May 07, 2008

Maturity Revisited

One of the only signs I've had that somebody's reading any of this (not counting page views, which don't really mean anything--when was the last time you read a page you viewed, really?) was an item Rosemary wrote that did a much better job than I could have of getting at some of that stuff. Bump, set, spike! (Is that how it goes? I let people talk me into going to a college volleyball game once, but I don't remember much about it aside from a feeling that I was enjoying it more than I should have been.)

Anyhow, I've been thinking about the stuff I've outgrown and the stuff I haven't. I think I've given up on what passes for music, at least as I hear it on the radio. I could tell myself that today's music ain't got the same soul, but hell, that's what humorless old f---s like me have always said about what the kids are listening to ... back as far as Benny Goodman I suppose. Would I be happier if I liked this stuff? I don't think so, but I could drive around without scowling so much maybe. You'll laugh, but I honestly never thought it would happen to me. I used to brag to my students, "I know more about your shit than you do," but now I'm not so sure, and I'm not so sure I care.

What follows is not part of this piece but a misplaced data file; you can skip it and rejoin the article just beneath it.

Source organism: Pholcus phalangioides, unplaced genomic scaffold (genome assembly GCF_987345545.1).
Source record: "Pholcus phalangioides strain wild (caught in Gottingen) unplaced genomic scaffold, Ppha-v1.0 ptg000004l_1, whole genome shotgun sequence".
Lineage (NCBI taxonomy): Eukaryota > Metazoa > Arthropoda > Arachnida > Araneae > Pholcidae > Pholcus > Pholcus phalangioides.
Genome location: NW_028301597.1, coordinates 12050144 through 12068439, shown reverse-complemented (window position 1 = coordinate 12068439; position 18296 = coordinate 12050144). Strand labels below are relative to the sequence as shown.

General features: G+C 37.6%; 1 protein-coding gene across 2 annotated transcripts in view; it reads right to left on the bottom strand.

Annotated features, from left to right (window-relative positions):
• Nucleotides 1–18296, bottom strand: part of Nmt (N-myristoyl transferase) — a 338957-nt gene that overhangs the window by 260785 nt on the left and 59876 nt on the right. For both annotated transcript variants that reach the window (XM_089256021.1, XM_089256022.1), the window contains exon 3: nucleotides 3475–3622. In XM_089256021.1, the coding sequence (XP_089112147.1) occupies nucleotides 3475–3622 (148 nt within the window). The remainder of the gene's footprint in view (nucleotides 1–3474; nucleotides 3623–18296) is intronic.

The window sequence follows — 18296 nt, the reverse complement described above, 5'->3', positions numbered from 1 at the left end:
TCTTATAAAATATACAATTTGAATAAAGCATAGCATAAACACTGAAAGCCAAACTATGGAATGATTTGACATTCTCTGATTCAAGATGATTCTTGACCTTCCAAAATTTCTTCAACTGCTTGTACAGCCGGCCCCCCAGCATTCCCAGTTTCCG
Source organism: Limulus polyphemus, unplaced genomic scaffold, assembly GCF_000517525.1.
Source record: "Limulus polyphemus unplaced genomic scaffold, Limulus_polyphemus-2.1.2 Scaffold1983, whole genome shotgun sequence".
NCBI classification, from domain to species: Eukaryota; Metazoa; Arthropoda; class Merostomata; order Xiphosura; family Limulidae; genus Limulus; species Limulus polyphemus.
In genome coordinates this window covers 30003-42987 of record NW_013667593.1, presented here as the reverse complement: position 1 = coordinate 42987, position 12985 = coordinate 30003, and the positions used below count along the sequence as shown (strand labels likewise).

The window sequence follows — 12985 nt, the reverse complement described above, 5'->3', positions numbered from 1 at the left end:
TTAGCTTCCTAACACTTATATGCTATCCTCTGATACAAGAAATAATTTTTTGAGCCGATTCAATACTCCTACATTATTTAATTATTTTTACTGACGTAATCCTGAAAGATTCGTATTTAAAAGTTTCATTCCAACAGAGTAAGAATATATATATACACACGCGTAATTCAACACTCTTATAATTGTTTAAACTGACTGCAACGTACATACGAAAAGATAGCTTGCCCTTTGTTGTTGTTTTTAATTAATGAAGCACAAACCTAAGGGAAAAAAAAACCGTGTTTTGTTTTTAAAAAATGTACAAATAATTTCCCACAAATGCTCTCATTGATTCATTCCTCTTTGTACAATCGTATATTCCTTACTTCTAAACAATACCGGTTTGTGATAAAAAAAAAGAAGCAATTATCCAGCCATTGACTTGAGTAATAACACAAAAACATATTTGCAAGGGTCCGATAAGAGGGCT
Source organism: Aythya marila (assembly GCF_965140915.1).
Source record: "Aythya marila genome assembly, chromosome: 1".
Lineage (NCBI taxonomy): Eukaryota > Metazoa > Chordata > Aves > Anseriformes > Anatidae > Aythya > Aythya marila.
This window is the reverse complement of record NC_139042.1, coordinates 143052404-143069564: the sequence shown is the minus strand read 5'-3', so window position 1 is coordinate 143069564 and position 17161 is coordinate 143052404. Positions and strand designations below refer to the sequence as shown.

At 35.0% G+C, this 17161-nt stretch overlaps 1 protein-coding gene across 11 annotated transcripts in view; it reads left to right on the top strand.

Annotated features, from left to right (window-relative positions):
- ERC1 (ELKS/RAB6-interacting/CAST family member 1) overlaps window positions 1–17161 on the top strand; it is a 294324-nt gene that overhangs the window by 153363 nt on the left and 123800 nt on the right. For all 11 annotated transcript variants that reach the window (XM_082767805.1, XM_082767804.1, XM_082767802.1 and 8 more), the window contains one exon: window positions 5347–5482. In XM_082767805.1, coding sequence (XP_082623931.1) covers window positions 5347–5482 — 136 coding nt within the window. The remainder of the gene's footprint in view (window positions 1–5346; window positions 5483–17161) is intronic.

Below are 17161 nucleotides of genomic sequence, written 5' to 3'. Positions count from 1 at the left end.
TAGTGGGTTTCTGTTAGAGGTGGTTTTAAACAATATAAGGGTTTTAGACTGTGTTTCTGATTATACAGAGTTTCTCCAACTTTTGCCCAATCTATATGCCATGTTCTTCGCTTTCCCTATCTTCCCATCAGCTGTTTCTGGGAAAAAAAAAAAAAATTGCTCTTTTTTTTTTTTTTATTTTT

I've largely outgrown my interest in my dissertation topic, I'm sorry to say ... I like reading the novels again and again, but I'm not too interested the acrid cloud of analysis that hovers around it.

Of course there's lots of stuff I thought I would have outgrown, such as the utterly visceral way I engage with Joyce's "Araby." Not to spoil the story for you, but here's the end of it. I know you've probably read it before, but why not read it again? It's worth it.

I lingered before her stall, though I knew my stay was useless, to make my interest in her wares seem the more real. Then I turned away slowly and walked down the middle of the bazaar. I allowed the two pennies to fall against the sixpence in my pocket. I heard a voice call from one end of the gallery that the light was out. The upper part of the hall was now completely dark.

Gazing up into the darkness I saw myself as a creature driven and derided by vanity; and my eyes burned with anguish and anger.

The guy I know who knows more about Joyce than anybody else I know (and I know a lot of people who know a lot about Joyce, if you follow me), told me in confidence that he preferred Dubliners to the rest of the Joyce oeuvre. I think he might have been right ... he usually was.


Anonymous said...

I wouldn't normally indulge in 2 comments, but I have to say I never felt Araby the way you (perhaps) meant us to. I wonder if it has anything to do with never having been a teenage boy? But, as always, I appreciate your appreciation of it.

JB said...

I'm obviously in no position to say how "gendered" my response is; to me it has to do with being forced to confront self-deception or naivete. It's possible, I suppose, that gender plays a role in self-deception and naivete ...

Anonymous said...

Well, since you are smarter than me, I defer to you as you defer to Dubliners-fan.